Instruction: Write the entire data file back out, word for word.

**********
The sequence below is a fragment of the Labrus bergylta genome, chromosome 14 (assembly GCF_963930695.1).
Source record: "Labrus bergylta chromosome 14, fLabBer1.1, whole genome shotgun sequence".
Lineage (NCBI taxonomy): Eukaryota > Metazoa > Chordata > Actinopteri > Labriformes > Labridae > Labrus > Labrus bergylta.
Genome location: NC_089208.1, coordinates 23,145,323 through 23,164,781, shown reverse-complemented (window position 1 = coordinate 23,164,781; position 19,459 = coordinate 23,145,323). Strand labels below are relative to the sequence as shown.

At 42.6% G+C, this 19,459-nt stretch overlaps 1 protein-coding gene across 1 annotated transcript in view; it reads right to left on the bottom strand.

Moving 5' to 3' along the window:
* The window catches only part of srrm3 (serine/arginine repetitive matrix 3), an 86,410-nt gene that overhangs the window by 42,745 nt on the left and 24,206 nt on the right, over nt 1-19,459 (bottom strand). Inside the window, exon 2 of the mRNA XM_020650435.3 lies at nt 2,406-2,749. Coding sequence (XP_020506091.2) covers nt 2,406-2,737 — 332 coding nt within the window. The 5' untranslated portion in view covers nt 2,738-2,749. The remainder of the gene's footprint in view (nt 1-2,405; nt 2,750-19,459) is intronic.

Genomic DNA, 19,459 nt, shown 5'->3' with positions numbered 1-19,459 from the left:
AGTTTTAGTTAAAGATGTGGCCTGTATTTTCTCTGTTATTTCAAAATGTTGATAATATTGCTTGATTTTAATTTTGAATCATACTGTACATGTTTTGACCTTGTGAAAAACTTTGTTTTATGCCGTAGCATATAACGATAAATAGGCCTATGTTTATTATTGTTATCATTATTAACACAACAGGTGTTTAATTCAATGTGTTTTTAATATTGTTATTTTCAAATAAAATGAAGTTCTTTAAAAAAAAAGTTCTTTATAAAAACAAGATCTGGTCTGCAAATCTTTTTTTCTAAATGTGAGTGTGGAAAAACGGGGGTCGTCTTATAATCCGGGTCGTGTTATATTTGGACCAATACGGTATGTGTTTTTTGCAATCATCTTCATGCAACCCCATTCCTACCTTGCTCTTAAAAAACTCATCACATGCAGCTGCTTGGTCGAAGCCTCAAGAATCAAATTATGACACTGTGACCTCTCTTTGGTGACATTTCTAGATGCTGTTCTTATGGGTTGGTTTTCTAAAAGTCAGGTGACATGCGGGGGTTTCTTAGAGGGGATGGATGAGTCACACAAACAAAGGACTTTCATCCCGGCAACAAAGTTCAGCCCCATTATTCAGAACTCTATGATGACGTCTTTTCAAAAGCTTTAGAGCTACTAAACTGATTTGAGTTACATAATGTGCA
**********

The sequence below is a fragment of the Labrus bergylta genome, chromosome 14 (assembly GCF_963930695.1).
Source record: "Labrus bergylta chromosome 14, fLabBer1.1, whole genome shotgun sequence".
Lineage (NCBI taxonomy): Eukaryota > Metazoa > Chordata > Actinopteri > Labriformes > Labridae > Labrus > Labrus bergylta.
Genome location: NC_089208.1, coordinates 23,145,323 through 23,164,781, shown reverse-complemented (window position 1 = coordinate 23,164,781; position 19,459 = coordinate 23,145,323). Strand labels below are relative to the sequence as shown.

At 42.6% G+C, this 19,459-nt stretch overlaps 1 protein-coding gene across 1 annotated transcript in view; it reads right to left on the bottom strand.

Moving 5' to 3' along the window:
* The window catches only part of srrm3 (serine/arginine repetitive matrix 3), an 86,410-nt gene that overhangs the window by 42,745 nt on the left and 24,206 nt on the right, over nt 1-19,459 (bottom strand). Inside the window, exon 2 of the mRNA XM_020650435.3 lies at nt 2,406-2,749. Coding sequence (XP_020506091.2) covers nt 2,406-2,737 — 332 coding nt within the window. The 5' untranslated portion in view covers nt 2,738-2,749. The remainder of the gene's footprint in view (nt 1-2,405; nt 2,750-19,459) is intronic.

Genomic DNA, 19,459 nt, shown 5'->3' with positions numbered 1-19,459 from the left:
AGTTTTAGTTAAAGATGTGGCCTGTATTTTCTCTGTTATTTCAAAATGTTGATAATATTGCTTGATTTTAATTTTGAATCATACTGTACATGTTTTGACCTTGTGAAAAACTTTGTTTTATGCCGTAGCATATAACGATAAATAGGCCTATGTTTATTATTGTTATCATTATTAACACAACAGGTGTTTAATTCAATGTGTTTTTAATATTGTTATTTTCAAATAAAATGAAGTTCTTTAAAAAAAAAGTTCTTTATAAAAACAAGATCTGGTCTGCAAATCTTTTTTTCTAAATGTGAGTGTGGAAAAACGGGGGTCGTCTTATAATCCGGGTCGTGTTATATTTGGACCAATACGGTATGTGTTTTTTGCAATCATCTTCATGCAACCCCATTCCTACCTTGCTCTTAAAAAACTCATCACATGCAGCTGCTTGGTCGAAGCCTCAAGAATCAAATTATGACACTGTGACCTCTCTTTGGTGACATTTCTAGATGCTGTTCTTATGGGTTGGTTTTCTAAAAGTCAGGTGACATGCGGGGGTTTCTTAGAGGGGATGGATGAGTCACACAAACAAAGGACTTTCATCCCGGCAACAAAGTTCAGCCCCATTATTCAGAACTCTATGATGACGTCTTTTCAAAAGCTTTAGAGCTACTAAACTGATTTGAGTTACATAATGTGCA